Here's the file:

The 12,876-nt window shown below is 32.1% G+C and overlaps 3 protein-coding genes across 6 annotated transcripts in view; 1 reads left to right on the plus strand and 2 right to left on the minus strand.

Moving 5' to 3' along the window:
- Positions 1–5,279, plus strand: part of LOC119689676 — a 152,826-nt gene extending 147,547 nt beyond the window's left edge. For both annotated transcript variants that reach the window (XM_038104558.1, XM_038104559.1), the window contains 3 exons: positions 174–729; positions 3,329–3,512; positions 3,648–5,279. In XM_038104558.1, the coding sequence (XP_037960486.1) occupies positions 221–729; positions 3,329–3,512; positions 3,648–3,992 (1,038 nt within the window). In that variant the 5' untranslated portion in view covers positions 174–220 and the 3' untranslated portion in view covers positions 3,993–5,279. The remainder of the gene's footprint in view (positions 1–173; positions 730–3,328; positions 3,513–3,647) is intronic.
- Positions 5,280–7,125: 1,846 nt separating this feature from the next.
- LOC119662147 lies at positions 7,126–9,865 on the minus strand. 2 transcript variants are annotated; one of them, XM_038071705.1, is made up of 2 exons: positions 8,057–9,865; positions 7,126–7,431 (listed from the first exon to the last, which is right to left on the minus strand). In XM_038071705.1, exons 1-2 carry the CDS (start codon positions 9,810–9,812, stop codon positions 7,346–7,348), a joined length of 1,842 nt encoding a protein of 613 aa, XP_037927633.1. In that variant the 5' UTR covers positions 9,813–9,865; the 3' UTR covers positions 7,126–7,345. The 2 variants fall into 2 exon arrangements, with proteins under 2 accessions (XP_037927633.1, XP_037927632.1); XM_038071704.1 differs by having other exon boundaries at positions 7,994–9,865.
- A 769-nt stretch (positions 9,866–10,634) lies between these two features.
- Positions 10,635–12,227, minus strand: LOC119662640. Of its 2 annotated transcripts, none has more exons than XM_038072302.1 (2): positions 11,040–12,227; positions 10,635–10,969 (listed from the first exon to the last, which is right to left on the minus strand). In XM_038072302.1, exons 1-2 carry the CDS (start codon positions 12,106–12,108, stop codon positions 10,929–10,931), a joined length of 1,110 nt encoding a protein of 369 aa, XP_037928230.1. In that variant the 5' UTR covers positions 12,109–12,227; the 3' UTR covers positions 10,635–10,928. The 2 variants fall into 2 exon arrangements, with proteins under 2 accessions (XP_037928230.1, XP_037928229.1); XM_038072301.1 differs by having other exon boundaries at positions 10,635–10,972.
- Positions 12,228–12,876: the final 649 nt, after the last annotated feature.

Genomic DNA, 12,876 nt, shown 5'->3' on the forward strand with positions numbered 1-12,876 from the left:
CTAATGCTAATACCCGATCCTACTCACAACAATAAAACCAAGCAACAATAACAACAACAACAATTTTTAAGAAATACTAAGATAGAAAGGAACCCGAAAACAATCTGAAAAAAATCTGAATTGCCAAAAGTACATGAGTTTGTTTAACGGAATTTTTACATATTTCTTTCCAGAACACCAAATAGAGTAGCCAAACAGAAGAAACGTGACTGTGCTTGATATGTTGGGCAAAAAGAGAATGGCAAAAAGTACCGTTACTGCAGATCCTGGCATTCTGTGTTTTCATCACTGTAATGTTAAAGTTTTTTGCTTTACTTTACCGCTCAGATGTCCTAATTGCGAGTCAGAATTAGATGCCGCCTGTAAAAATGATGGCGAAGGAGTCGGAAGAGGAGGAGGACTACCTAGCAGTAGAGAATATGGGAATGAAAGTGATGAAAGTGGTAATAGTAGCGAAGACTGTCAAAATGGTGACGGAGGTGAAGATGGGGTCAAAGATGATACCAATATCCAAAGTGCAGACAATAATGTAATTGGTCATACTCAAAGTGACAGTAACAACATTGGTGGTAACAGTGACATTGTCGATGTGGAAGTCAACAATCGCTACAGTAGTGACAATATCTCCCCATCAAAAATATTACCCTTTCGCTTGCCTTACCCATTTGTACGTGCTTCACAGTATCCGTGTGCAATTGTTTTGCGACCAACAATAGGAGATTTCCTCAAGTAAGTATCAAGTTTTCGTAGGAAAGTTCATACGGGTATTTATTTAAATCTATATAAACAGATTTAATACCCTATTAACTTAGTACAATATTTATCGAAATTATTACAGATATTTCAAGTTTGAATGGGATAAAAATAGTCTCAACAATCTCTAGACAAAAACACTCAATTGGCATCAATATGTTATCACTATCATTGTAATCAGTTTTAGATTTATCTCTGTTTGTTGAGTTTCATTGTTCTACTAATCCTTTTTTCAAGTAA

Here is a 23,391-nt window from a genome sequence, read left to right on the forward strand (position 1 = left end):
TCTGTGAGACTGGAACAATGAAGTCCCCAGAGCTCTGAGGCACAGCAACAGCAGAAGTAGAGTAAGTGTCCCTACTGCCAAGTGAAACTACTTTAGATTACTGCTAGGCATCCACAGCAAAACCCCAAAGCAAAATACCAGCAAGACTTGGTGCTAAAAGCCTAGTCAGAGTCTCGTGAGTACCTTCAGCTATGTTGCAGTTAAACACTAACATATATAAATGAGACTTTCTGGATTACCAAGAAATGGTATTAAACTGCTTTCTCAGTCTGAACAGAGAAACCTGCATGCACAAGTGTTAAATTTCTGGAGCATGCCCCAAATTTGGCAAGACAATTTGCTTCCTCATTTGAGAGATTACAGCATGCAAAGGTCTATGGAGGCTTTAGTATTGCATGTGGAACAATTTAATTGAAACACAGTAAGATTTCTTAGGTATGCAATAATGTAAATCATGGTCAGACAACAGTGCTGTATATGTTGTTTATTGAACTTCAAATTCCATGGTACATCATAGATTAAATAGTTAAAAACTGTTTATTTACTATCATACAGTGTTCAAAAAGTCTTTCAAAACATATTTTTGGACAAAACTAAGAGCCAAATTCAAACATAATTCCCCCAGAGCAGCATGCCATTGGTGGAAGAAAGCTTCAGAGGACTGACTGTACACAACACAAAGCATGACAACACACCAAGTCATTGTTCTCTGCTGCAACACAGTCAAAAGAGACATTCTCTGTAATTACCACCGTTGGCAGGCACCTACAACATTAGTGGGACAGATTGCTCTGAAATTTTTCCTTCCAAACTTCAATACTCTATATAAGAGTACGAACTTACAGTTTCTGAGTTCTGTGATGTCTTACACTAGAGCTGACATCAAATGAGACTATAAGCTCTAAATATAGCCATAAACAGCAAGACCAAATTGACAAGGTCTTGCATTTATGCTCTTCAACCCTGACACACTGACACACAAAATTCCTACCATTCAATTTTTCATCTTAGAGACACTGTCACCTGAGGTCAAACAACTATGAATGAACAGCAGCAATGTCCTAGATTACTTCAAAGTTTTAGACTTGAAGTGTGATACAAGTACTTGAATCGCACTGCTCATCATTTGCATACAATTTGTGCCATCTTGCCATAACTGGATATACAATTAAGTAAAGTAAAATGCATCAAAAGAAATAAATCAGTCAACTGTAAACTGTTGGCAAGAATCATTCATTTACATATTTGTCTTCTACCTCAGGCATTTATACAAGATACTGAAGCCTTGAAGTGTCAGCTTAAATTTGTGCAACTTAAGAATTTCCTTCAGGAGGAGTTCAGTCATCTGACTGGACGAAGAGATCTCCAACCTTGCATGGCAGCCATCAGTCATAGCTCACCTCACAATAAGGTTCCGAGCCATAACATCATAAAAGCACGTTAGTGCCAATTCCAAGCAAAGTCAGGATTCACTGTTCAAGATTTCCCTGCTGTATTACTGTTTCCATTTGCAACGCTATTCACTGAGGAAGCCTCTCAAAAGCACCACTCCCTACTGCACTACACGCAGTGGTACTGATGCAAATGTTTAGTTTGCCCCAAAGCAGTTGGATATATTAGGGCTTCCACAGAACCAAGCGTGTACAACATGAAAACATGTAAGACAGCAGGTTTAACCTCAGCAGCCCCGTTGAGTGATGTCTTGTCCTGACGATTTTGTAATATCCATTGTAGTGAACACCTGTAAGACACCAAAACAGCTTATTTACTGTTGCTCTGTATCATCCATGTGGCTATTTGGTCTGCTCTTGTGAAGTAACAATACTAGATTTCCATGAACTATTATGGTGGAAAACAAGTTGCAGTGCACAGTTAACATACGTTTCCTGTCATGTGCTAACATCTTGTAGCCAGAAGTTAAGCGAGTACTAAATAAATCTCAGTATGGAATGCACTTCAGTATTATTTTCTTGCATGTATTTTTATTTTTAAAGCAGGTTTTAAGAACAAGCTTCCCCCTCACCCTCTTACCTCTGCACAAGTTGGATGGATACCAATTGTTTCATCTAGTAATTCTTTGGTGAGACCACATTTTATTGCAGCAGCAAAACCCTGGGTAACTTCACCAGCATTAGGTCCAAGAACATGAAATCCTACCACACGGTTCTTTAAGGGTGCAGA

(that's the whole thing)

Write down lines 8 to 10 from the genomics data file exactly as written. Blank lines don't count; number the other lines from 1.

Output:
- Positions 12,228–12,876: the final 649 nt, after the last annotated feature.

Genomic DNA, 12,876 nt, shown 5'->3' on the forward strand with positions numbered 1-12,876 from the left:
CTAATGCTAATACCCGATCCTACTCACAACAATAAAACCAAGCAACAATAACAACAACAACAATTTTTAAGAAATACTAAGATAGAAAGGAACCCGAAAACAATCTGAAAAAAATCTGAATTGCCAAAAGTACATGAGTTTGTTTAACGGAATTTTTACATATTTCTTTCCAGAACACCAAATAGAGTAGCCAAACAGAAGAAACGTGACTGTGCTTGATATGTTGGGCAAAAAGAGAATGGCAAAAAGTACCGTTACTGCAGATCCTGGCATTCTGTGTTTTCATCACTGTAATGTTAAAGTTTTTTGCTTTACTTTACCGCTCAGATGTCCTAATTGCGAGTCAGAATTAGATGCCGCCTGTAAAAATGATGGCGAAGGAGTCGGAAGAGGAGGAGGACTACCTAGCAGTAGAGAATATGGGAATGAAAGTGATGAAAGTGGTAATAGTAGCGAAGACTGTCAAAATGGTGACGGAGGTGAAGATGGGGTCAAAGATGATACCAATATCCAAAGTGCAGACAATAATGTAATTGGTCATACTCAAAGTGACAGTAACAACATTGGTGGTAACAGTGACATTGTCGATGTGGAAGTCAACAATCGCTACAGTAGTGACAATATCTCCCCATCAAAAATATTACCCTTTCGCTTGCCTTACCCATTTGTACGTGCTTCACAGTATCCGTGTGCAATTGTTTTGCGACCAACAATAGGAGATTTCCTCAAGTAAGTATCAAGTTTTCGTAGGAAAGTTCATACGGGTATTTATTTAAATCTATATAAACAGATTTAATACCCTATTAACTTAGTACAATATTTATCGAAATTATTACAGATATTTCAAGTTTGAATGGGATAAAAATAGTCTCAACAATCTCTAGACAAAAACACTCAATTGGCATCAATATGTTATCACTATCATTGTAATCAGTTTTAGATTTATCTCTGTTTGTTGAGTTTCATTGTTCTACTAATCCTTTTTTCAAGTAA